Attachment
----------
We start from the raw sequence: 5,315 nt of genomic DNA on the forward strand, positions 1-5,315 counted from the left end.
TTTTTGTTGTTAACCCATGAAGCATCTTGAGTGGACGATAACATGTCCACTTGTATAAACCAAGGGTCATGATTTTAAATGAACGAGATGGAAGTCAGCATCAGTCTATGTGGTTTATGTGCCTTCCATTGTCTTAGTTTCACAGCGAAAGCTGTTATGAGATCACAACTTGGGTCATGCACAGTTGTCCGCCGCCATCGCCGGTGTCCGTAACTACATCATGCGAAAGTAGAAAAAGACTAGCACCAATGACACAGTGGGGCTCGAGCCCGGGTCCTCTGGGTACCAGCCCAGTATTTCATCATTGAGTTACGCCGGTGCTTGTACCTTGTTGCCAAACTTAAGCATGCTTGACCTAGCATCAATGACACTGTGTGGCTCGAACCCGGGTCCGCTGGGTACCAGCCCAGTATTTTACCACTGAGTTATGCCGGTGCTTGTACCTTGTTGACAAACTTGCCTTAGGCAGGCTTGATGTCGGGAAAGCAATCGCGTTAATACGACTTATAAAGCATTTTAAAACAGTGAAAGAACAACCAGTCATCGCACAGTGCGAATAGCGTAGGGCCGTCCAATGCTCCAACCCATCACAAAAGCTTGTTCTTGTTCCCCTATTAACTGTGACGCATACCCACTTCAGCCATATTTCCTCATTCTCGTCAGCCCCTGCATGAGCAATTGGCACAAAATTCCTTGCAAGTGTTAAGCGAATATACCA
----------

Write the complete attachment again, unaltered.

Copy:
We start from the raw sequence: 5,315 nt of genomic DNA on the forward strand, positions 1-5,315 counted from the left end.
TTTTTGTTGTTAACCCATGAAGCATCTTGAGTGGACGATAACATGTCCACTTGTATAAACCAAGGGTCATGATTTTAAATGAACGAGATGGAAGTCAGCATCAGTCTATGTGGTTTATGTGCCTTCCATTGTCTTAGTTTCACAGCGAAAGCTGTTATGAGATCACAACTTGGGTCATGCACAGTTGTCCGCCGCCATCGCCGGTGTCCGTAACTACATCATGCGAAAGTAGAAAAAGACTAGCACCAATGACACAGTGGGGCTCGAGCCCGGGTCCTCTGGGTACCAGCCCAGTATTTCATCATTGAGTTACGCCGGTGCTTGTACCTTGTTGCCAAACTTAAGCATGCTTGACCTAGCATCAATGACACTGTGTGGCTCGAACCCGGGTCCGCTGGGTACCAGCCCAGTATTTTACCACTGAGTTATGCCGGTGCTTGTACCTTGTTGACAAACTTGCCTTAGGCAGGCTTGATGTCGGGAAAGCAATCGCGTTAATACGACTTATAAAGCATTTTAAAACAGTGAAAGAACAACCAGTCATCGCACAGTGCGAATAGCGTAGGGCCGTCCAATGCTCCAACCCATCACAAAAGCTTGTTCTTGTTCCCCTATTAACTGTGACGCATACCCACTTCAGCCATATTTCCTCATTCTCGTCAGCCCCTGCATGAGCAATTGGCACAAAATTCCTTGCAAGTGTTAAGCGAATATACCA